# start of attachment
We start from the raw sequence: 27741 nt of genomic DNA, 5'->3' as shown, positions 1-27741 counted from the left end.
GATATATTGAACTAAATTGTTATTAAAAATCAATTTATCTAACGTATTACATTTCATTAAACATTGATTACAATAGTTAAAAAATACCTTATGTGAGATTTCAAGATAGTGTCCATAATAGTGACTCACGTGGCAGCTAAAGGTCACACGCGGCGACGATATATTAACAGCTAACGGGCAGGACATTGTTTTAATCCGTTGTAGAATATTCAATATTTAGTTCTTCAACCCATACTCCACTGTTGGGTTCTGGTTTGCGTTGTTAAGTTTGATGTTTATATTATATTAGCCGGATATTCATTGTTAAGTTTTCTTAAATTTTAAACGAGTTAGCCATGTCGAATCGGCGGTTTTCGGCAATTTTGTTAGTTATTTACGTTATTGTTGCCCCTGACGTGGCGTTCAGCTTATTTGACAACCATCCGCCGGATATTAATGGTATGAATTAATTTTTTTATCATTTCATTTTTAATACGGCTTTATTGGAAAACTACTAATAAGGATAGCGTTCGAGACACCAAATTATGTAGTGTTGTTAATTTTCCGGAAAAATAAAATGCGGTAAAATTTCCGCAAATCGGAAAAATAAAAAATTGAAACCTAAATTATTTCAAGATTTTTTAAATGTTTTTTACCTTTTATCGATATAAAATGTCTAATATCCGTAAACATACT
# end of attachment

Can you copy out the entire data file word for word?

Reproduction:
We start from the raw sequence: 27741 nt of genomic DNA, 5'->3' as shown, positions 1-27741 counted from the left end.
GATATATTGAACTAAATTGTTATTAAAAATCAATTTATCTAACGTATTACATTTCATTAAACATTGATTACAATAGTTAAAAAATACCTTATGTGAGATTTCAAGATAGTGTCCATAATAGTGACTCACGTGGCAGCTAAAGGTCACACGCGGCGACGATATATTAACAGCTAACGGGCAGGACATTGTTTTAATCCGTTGTAGAATATTCAATATTTAGTTCTTCAACCCATACTCCACTGTTGGGTTCTGGTTTGCGTTGTTAAGTTTGATGTTTATATTATATTAGCCGGATATTCATTGTTAAGTTTTCTTAAATTTTAAACGAGTTAGCCATGTCGAATCGGCGGTTTTCGGCAATTTTGTTAGTTATTTACGTTATTGTTGCCCCTGACGTGGCGTTCAGCTTATTTGACAACCATCCGCCGGATATTAATGGTATGAATTAATTTTTTTATCATTTCATTTTTAATACGGCTTTATTGGAAAACTACTAATAAGGATAGCGTTCGAGACACCAAATTATGTAGTGTTGTTAATTTTCCGGAAAAATAAAATGCGGTAAAATTTCCGCAAATCGGAAAAATAAAAAATTGAAACCTAAATTATTTCAAGATTTTTTAAATGTTTTTTACCTTTTATCGATATAAAATGTCTAATATCCGTAAACATACT